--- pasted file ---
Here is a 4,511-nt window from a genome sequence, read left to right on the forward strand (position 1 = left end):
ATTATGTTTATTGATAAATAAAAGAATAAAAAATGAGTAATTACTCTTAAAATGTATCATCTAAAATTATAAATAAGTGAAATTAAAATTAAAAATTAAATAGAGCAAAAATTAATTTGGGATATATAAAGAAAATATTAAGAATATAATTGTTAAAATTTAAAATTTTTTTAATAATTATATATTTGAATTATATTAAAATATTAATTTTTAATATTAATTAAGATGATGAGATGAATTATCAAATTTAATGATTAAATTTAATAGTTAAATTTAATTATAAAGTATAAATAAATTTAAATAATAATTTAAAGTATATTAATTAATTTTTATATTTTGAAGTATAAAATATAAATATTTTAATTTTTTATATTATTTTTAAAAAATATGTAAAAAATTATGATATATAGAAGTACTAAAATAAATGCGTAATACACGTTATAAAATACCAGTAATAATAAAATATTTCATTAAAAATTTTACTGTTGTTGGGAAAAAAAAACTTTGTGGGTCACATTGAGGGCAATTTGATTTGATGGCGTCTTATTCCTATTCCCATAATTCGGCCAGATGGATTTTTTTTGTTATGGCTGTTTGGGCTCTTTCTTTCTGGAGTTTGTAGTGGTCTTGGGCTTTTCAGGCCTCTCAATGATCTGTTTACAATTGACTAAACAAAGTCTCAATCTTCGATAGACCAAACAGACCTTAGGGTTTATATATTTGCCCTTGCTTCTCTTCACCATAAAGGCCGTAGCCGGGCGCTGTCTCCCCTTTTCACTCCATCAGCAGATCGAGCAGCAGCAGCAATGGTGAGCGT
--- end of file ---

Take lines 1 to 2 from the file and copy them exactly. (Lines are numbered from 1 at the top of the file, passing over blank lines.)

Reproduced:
Here is a 4,511-nt window from a genome sequence, read left to right on the forward strand (position 1 = left end):
ATTATGTTTATTGATAAATAAAAGAATAAAAAATGAGTAATTACTCTTAAAATGTATCATCTAAAATTATAAATAAGTGAAATTAAAATTAAAAATTAAATAGAGCAAAAATTAATTTGGGATATATAAAGAAAATATTAAGAATATAATTGTTAAAATTTAAAATTTTTTTAATAATTATATATTTGAATTATATTAAAATATTAATTTTTAATATTAATTAAGATGATGAGATGAATTATCAAATTTAATGATTAAATTTAATAGTTAAATTTAATTATAAAGTATAAATAAATTTAAATAATAATTTAAAGTATATTAATTAATTTTTATATTTTGAAGTATAAAATATAAATATTTTAATTTTTTATATTATTTTTAAAAAATATGTAAAAAATTATGATATATAGAAGTACTAAAATAAATGCGTAATACACGTTATAAAATACCAGTAATAATAAAATATTTCATTAAAAATTTTACTGTTGTTGGGAAAAAAAAACTTTGTGGGTCACATTGAGGGCAATTTGATTTGATGGCGTCTTATTCCTATTCCCATAATTCGGCCAGATGGATTTTTTTTGTTATGGCTGTTTGGGCTCTTTCTTTCTGGAGTTTGTAGTGGTCTTGGGCTTTTCAGGCCTCTCAATGATCTGTTTACAATTGACTAAACAAAGTCTCAATCTTCGATAGACCAAACAGACCTTAGGGTTTATATATTTGCCCTTGCTTCTCTTCACCATAAAGGCCGTAGCCGGGCGCTGTCTCCCCTTTTCACTCCATCAGCAGATCGAGCAGCAGCAGCAATGGTGAGCGT